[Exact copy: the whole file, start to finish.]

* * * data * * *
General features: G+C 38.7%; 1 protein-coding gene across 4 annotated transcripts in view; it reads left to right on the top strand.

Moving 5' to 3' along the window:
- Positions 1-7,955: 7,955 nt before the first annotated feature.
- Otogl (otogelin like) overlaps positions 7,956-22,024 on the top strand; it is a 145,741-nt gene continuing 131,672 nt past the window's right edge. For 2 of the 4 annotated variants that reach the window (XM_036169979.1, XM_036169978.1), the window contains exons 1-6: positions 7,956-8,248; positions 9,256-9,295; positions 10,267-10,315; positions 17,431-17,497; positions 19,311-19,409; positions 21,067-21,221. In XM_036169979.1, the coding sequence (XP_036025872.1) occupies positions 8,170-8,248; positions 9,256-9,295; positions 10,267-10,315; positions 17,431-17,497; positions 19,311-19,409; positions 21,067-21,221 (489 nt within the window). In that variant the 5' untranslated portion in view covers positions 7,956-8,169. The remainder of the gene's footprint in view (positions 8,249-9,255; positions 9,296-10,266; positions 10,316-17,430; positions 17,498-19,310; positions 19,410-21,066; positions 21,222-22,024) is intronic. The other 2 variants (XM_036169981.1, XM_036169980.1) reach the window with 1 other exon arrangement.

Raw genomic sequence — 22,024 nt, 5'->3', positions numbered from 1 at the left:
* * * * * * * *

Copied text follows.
General features: G+C 38.7%; 1 protein-coding gene across 4 annotated transcripts in view; it reads left to right on the top strand.

Moving 5' to 3' along the window:
- Positions 1-7,955: 7,955 nt before the first annotated feature.
- Otogl (otogelin like) overlaps positions 7,956-22,024 on the top strand; it is a 145,741-nt gene continuing 131,672 nt past the window's right edge. For 2 of the 4 annotated variants that reach the window (XM_036169979.1, XM_036169978.1), the window contains exons 1-6: positions 7,956-8,248; positions 9,256-9,295; positions 10,267-10,315; positions 17,431-17,497; positions 19,311-19,409; positions 21,067-21,221. In XM_036169979.1, the coding sequence (XP_036025872.1) occupies positions 8,170-8,248; positions 9,256-9,295; positions 10,267-10,315; positions 17,431-17,497; positions 19,311-19,409; positions 21,067-21,221 (489 nt within the window). In that variant the 5' untranslated portion in view covers positions 7,956-8,169. The remainder of the gene's footprint in view (positions 8,249-9,255; positions 9,296-10,266; positions 10,316-17,430; positions 17,498-19,310; positions 19,410-21,066; positions 21,222-22,024) is intronic. The other 2 variants (XM_036169981.1, XM_036169980.1) reach the window with 1 other exon arrangement.

Raw genomic sequence — 22,024 nt, 5'->3', positions numbered from 1 at the left: